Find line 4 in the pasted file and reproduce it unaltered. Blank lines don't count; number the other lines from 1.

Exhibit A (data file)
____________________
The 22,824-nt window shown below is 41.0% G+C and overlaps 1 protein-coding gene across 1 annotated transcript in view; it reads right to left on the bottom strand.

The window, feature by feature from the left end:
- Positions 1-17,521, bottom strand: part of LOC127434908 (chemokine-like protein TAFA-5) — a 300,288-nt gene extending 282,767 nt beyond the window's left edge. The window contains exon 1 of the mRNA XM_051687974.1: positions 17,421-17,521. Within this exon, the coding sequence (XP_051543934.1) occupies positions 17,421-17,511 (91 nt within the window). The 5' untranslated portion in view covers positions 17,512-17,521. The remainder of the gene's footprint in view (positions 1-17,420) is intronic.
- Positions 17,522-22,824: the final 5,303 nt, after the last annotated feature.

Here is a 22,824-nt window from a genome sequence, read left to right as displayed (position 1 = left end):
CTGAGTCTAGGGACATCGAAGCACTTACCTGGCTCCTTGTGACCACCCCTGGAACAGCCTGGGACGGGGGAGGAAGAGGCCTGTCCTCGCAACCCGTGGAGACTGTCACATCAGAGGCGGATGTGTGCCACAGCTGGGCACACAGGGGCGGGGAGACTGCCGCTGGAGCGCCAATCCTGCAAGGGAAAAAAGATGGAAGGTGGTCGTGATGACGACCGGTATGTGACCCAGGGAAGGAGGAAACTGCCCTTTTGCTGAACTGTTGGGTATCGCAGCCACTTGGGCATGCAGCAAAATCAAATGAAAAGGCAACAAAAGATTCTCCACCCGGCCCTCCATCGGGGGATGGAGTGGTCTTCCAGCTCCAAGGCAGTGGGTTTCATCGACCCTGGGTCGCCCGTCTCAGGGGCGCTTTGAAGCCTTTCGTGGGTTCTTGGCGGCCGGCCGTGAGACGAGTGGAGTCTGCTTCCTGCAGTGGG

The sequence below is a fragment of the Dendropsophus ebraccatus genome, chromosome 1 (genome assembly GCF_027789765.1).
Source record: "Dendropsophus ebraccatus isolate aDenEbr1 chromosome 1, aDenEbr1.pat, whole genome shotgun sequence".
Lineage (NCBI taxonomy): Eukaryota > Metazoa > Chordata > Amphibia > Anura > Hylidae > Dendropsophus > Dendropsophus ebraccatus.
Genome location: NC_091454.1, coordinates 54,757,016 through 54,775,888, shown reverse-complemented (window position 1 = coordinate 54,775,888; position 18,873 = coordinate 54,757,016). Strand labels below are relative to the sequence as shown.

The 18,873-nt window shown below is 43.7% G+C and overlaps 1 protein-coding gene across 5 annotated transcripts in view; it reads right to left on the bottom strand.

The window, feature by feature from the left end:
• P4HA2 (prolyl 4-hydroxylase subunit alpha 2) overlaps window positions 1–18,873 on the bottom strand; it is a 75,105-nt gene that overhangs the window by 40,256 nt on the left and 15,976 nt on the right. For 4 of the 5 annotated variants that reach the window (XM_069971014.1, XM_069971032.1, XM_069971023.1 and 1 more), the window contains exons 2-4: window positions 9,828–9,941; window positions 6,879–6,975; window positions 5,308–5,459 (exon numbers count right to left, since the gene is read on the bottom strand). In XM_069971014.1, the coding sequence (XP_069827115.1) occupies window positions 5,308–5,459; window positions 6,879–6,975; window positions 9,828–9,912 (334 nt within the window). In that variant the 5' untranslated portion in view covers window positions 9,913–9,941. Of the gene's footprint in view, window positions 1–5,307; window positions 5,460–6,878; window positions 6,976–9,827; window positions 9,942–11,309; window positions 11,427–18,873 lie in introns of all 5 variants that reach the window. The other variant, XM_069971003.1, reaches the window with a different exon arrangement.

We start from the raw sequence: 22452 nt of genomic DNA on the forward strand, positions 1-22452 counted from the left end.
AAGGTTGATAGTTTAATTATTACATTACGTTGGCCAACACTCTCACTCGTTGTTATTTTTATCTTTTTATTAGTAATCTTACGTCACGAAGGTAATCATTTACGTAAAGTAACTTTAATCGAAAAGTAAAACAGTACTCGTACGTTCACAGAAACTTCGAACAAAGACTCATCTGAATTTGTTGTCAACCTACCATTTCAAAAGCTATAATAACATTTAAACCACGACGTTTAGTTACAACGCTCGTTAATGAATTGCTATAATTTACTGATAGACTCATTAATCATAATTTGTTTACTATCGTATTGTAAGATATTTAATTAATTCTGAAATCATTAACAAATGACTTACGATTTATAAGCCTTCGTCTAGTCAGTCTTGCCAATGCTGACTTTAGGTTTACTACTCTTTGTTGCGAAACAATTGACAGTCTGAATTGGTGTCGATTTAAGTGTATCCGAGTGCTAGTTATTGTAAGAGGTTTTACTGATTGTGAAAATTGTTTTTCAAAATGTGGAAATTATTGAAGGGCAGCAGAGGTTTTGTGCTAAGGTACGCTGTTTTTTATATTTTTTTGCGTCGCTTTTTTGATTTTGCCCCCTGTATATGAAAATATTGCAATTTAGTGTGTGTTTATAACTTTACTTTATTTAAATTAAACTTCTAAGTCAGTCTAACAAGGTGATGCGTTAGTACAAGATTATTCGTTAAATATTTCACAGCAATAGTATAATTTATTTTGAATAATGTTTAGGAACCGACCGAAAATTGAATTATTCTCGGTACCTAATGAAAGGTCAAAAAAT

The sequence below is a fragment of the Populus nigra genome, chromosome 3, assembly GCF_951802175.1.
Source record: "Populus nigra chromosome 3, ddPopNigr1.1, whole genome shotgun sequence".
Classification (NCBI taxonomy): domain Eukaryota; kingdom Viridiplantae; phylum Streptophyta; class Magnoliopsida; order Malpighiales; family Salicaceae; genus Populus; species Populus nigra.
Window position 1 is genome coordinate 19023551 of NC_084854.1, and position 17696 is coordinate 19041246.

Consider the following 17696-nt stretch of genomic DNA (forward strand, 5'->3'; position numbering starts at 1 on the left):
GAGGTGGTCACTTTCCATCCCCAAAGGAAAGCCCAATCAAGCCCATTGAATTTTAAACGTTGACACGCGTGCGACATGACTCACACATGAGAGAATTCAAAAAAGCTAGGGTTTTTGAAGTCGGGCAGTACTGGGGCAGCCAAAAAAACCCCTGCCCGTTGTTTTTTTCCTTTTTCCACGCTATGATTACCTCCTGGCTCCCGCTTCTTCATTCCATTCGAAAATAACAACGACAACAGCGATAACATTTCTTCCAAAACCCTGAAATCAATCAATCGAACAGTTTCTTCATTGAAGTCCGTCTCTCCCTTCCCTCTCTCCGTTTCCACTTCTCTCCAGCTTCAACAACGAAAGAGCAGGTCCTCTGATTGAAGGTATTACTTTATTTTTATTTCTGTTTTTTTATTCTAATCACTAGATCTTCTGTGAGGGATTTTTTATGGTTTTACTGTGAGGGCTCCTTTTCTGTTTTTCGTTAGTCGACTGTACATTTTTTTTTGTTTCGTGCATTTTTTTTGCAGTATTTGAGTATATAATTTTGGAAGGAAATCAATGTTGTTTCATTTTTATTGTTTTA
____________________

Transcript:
- Positions 17,522-22,824: the final 5,303 nt, after the last annotated feature.